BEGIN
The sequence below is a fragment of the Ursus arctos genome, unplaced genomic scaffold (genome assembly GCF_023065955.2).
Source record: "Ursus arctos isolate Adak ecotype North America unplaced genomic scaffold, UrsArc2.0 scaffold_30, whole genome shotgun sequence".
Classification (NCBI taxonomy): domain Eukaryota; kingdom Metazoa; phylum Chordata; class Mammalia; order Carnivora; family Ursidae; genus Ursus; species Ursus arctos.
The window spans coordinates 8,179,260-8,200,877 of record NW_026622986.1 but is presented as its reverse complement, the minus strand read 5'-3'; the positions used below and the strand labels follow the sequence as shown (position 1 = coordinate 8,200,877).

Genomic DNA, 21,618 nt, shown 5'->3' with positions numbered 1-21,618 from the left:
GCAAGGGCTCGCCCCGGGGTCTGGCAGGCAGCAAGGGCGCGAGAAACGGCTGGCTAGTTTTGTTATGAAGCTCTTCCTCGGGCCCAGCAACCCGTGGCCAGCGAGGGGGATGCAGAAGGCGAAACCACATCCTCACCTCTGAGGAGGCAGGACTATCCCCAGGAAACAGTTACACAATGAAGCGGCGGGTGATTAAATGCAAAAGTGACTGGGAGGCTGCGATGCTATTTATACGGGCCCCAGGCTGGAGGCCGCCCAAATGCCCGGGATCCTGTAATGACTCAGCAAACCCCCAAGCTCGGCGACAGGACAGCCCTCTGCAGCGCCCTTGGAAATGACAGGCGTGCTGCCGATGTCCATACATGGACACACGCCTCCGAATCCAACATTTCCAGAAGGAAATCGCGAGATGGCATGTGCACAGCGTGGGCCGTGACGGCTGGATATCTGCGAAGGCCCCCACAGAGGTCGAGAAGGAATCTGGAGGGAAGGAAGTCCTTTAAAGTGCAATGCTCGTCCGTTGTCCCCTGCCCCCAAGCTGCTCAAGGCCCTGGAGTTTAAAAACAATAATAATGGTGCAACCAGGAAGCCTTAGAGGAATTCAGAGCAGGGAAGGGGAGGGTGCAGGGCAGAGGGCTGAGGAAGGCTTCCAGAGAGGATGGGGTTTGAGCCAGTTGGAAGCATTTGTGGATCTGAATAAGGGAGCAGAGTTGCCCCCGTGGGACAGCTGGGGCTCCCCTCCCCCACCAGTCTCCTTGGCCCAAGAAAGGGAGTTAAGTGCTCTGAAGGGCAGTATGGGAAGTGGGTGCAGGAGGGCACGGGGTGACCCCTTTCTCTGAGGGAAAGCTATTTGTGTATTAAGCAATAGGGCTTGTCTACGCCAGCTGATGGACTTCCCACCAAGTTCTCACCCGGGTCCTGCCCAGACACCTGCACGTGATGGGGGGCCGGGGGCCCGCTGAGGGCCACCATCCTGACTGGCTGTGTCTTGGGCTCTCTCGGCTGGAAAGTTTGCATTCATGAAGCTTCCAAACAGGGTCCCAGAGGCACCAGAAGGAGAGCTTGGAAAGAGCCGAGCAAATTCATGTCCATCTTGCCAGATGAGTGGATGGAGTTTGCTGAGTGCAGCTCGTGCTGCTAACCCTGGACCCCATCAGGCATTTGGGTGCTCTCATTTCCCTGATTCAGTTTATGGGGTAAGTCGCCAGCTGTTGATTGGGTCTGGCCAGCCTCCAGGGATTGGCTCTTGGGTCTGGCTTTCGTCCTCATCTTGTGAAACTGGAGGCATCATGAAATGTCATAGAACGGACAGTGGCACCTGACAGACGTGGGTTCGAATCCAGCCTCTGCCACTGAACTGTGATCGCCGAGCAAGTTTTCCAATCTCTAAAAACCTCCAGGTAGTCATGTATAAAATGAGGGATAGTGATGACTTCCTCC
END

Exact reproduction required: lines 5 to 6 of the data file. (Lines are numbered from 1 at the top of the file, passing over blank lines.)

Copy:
Genomic DNA, 21,618 nt, shown 5'->3' with positions numbered 1-21,618 from the left:
GCAAGGGCTCGCCCCGGGGTCTGGCAGGCAGCAAGGGCGCGAGAAACGGCTGGCTAGTTTTGTTATGAAGCTCTTCCTCGGGCCCAGCAACCCGTGGCCAGCGAGGGGGATGCAGAAGGCGAAACCACATCCTCACCTCTGAGGAGGCAGGACTATCCCCAGGAAACAGTTACACAATGAAGCGGCGGGTGATTAAATGCAAAAGTGACTGGGAGGCTGCGATGCTATTTATACGGGCCCCAGGCTGGAGGCCGCCCAAATGCCCGGGATCCTGTAATGACTCAGCAAACCCCCAAGCTCGGCGACAGGACAGCCCTCTGCAGCGCCCTTGGAAATGACAGGCGTGCTGCCGATGTCCATACATGGACACACGCCTCCGAATCCAACATTTCCAGAAGGAAATCGCGAGATGGCATGTGCACAGCGTGGGCCGTGACGGCTGGATATCTGCGAAGGCCCCCACAGAGGTCGAGAAGGAATCTGGAGGGAAGGAAGTCCTTTAAAGTGCAATGCTCGTCCGTTGTCCCCTGCCCCCAAGCTGCTCAAGGCCCTGGAGTTTAAAAACAATAATAATGGTGCAACCAGGAAGCCTTAGAGGAATTCAGAGCAGGGAAGGGGAGGGTGCAGGGCAGAGGGCTGAGGAAGGCTTCCAGAGAGGATGGGGTTTGAGCCAGTTGGAAGCATTTGTGGATCTGAATAAGGGAGCAGAGTTGCCCCCGTGGGACAGCTGGGGCTCCCCTCCCCCACCAGTCTCCTTGGCCCAAGAAAGGGAGTTAAGTGCTCTGAAGGGCAGTATGGGAAGTGGGTGCAGGAGGGCACGGGGTGACCCCTTTCTCTGAGGGAAAGCTATTTGTGTATTAAGCAATAGGGCTTGTCTACGCCAGCTGATGGACTTCCCACCAAGTTCTCACCCGGGTCCTGCCCAGACACCTGCACGTGATGGGGGGCCGGGGGCCCGCTGAGGGCCACCATCCTGACTGGCTGTGTCTTGGGCTCTCTCGGCTGGAAAGTTTGCATTCATGAAGCTTCCAAACAGGGTCCCAGAGGCACCAGAAGGAGAGCTTGGAAAGAGCCGAGCAAATTCATGTCCATCTTGCCAGATGAGTGGATGGAGTTTGCTGAGTGCAGCTCGTGCTGCTAACCCTGGACCCCATCAGGCATTTGGGTGCTCTCATTTCCCTGATTCAGTTTATGGGGTAAGTCGCCAGCTGTTGATTGGGTCTGGCCAGCCTCCAGGGATTGGCTCTTGGGTCTGGCTTTCGTCCTCATCTTGTGAAACTGGAGGCATCATGAAATGTCATAGAACGGACAGTGGCACCTGACAGACGTGGGTTCGAATCCAGCCTCTGCCACTGAACTGTGATCGCCGAGCAAGTTTTCCAATCTCTAAAAACCTCCAGGTAGTCATGTATAAAATGAGGGATAGTGATGACTTCCTCC